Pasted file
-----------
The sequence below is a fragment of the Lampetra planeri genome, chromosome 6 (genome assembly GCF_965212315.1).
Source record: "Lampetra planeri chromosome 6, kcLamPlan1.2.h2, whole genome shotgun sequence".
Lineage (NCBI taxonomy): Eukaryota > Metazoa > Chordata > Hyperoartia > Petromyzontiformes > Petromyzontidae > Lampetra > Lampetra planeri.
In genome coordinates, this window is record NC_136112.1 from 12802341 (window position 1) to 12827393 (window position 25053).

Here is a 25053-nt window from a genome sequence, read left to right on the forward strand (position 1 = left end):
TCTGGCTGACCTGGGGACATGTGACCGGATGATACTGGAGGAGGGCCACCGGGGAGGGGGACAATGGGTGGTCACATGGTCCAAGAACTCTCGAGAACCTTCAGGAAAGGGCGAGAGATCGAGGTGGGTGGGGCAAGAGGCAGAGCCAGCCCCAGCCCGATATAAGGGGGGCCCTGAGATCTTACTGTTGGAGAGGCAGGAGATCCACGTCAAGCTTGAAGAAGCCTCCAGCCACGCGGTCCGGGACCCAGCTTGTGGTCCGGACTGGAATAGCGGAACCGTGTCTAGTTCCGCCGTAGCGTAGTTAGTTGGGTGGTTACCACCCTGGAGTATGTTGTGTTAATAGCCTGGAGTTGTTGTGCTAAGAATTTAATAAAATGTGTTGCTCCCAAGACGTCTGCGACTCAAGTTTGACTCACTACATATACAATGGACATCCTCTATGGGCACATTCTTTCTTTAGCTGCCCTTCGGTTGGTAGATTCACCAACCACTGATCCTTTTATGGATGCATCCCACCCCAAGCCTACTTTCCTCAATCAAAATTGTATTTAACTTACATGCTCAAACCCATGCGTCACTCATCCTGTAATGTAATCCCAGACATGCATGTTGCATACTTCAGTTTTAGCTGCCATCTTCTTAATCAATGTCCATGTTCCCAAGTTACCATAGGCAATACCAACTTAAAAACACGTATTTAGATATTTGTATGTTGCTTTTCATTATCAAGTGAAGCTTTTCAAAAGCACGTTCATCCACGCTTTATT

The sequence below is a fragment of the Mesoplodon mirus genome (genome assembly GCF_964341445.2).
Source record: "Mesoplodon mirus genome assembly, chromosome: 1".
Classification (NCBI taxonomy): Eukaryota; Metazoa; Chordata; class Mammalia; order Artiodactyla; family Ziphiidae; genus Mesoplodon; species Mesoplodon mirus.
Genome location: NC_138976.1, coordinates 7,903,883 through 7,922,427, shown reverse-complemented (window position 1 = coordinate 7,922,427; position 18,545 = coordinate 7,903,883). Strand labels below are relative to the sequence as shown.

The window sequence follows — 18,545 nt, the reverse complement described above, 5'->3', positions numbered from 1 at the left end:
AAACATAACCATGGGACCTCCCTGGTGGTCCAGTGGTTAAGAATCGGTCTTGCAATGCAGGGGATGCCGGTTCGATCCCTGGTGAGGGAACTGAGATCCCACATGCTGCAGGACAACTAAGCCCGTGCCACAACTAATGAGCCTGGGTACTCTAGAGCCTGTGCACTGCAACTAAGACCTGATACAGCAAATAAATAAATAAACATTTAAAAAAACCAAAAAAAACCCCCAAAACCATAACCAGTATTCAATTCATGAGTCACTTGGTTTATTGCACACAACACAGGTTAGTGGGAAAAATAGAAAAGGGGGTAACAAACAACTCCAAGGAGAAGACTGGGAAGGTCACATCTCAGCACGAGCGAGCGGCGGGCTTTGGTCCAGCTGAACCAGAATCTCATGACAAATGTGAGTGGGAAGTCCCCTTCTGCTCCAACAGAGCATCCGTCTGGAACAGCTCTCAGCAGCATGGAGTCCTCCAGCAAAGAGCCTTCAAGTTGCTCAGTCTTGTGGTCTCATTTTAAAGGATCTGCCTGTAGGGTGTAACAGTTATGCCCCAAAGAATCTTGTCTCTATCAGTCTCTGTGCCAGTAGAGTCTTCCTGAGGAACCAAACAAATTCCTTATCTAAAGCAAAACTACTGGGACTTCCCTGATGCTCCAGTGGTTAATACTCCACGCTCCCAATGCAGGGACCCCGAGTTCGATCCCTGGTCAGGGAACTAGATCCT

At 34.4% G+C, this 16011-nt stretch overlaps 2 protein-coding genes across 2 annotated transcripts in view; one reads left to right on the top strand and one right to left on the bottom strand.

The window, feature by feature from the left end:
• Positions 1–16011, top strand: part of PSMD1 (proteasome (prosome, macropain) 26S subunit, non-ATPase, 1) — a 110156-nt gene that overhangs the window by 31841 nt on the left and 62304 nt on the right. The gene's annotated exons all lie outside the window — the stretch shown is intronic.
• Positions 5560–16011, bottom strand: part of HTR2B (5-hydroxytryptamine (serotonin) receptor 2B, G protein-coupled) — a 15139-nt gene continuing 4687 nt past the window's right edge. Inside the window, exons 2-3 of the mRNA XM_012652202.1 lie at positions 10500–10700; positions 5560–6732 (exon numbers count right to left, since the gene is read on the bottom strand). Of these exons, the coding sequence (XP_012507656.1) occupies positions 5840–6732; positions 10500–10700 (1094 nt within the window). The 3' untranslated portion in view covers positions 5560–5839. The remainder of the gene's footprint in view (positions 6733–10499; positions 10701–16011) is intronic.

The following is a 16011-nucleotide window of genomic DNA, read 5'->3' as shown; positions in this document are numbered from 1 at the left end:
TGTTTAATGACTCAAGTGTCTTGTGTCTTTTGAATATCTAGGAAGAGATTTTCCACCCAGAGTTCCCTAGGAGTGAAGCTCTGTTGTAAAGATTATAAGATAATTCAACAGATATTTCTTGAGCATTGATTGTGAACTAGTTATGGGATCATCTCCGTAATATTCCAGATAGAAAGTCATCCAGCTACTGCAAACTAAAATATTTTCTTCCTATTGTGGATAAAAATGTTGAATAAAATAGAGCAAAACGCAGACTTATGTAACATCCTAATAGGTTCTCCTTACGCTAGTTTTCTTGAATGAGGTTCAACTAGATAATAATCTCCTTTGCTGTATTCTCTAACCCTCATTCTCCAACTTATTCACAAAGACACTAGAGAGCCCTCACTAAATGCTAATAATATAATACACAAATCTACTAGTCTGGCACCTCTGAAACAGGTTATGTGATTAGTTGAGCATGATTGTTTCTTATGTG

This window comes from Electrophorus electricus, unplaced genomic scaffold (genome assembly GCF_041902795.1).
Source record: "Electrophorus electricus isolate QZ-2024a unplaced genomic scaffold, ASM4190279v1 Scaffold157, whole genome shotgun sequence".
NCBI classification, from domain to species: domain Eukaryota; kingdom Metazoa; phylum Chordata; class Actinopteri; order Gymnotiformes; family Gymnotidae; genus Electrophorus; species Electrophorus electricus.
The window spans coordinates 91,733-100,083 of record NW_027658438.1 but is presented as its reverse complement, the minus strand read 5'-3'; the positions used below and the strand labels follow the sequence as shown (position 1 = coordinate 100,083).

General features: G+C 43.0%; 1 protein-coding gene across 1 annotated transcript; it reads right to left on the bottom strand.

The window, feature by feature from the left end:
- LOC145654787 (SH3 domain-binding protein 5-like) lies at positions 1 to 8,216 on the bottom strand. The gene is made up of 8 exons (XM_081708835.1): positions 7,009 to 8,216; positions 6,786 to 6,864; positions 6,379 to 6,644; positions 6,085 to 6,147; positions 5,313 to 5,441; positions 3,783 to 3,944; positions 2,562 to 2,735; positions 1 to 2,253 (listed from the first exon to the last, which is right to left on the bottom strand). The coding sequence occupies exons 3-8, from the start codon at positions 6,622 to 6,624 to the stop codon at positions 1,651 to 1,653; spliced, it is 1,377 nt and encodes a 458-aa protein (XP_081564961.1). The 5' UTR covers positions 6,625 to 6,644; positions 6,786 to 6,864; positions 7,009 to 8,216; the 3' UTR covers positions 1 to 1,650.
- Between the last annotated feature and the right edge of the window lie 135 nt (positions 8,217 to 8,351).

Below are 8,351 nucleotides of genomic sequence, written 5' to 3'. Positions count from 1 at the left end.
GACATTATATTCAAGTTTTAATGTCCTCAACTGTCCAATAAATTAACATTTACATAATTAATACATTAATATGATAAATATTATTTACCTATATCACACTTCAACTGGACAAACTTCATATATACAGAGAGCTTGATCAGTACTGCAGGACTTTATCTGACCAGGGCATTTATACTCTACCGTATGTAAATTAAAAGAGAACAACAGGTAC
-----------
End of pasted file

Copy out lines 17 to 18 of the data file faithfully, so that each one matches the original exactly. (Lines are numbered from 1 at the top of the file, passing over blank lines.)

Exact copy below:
The following is a 16011-nucleotide window of genomic DNA, read 5'->3' as shown; positions in this document are numbered from 1 at the left end:
TGTTTAATGACTCAAGTGTCTTGTGTCTTTTGAATATCTAGGAAGAGATTTTCCACCCAGAGTTCCCTAGGAGTGAAGCTCTGTTGTAAAGATTATAAGATAATTCAACAGATATTTCTTGAGCATTGATTGTGAACTAGTTATGGGATCATCTCCGTAATATTCCAGATAGAAAGTCATCCAGCTACTGCAAACTAAAATATTTTCTTCCTATTGTGGATAAAAATGTTGAATAAAATAGAGCAAAACGCAGACTTATGTAACATCCTAATAGGTTCTCCTTACGCTAGTTTTCTTGAATGAGGTTCAACTAGATAATAATCTCCTTTGCTGTATTCTCTAACCCTCATTCTCCAACTTATTCACAAAGACACTAGAGAGCCCTCACTAAATGCTAATAATATAATACACAAATCTACTAGTCTGGCACCTCTGAAACAGGTTATGTGATTAGTTGAGCATGATTGTTTCTTATGTG